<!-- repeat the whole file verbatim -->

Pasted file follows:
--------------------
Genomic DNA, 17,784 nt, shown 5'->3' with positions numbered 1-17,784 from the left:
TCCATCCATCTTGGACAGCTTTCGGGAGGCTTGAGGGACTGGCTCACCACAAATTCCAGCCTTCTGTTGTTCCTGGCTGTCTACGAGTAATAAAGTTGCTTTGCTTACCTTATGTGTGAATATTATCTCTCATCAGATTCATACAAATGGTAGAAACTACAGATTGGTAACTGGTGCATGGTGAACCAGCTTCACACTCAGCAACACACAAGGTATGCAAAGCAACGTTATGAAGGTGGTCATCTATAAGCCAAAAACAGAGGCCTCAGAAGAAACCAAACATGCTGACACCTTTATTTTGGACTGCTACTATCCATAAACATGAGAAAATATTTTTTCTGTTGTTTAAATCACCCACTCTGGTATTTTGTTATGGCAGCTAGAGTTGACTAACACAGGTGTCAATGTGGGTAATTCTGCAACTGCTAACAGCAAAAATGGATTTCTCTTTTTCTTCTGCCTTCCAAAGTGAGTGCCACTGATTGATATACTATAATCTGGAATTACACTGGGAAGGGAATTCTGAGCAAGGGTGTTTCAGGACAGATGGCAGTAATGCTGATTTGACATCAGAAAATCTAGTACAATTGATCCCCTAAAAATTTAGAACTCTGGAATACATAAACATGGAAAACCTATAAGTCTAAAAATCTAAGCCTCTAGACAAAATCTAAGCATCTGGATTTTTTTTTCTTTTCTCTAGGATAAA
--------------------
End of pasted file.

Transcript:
Genomic DNA, 17,784 nt, shown 5'->3' with positions numbered 1-17,784 from the left:
TCCATCCATCTTGGACAGCTTTCGGGAGGCTTGAGGGACTGGCTCACCACAAATTCCAGCCTTCTGTTGTTCCTGGCTGTCTACGAGTAATAAAGTTGCTTTGCTTACCTTATGTGTGAATATTATCTCTCATCAGATTCATACAAATGGTAGAAACTACAGATTGGTAACTGGTGCATGGTGAACCAGCTTCACACTCAGCAACACACAAGGTATGCAAAGCAACGTTATGAAGGTGGTCATCTATAAGCCAAAAACAGAGGCCTCAGAAGAAACCAAACATGCTGACACCTTTATTTTGGACTGCTACTATCCATAAACATGAGAAAATATTTTTTCTGTTGTTTAAATCACCCACTCTGGTATTTTGTTATGGCAGCTAGAGTTGACTAACACAGGTGTCAATGTGGGTAATTCTGCAACTGCTAACAGCAAAAATGGATTTCTCTTTTTCTTCTGCCTTCCAAAGTGAGTGCCACTGATTGATATACTATAATCTGGAATTACACTGGGAAGGGAATTCTGAGCAAGGGTGTTTCAGGACAGATGGCAGTAATGCTGATTTGACATCAGAAAATCTAGTACAATTGATCCCCTAAAAATTTAGAACTCTGGAATACATAAACATGGAAAACCTATAAGTCTAAAAATCTAAGCCTCTAGACAAAATCTAAGCATCTGGATTTTTTTTTCTTTTCTCTAGGATAAA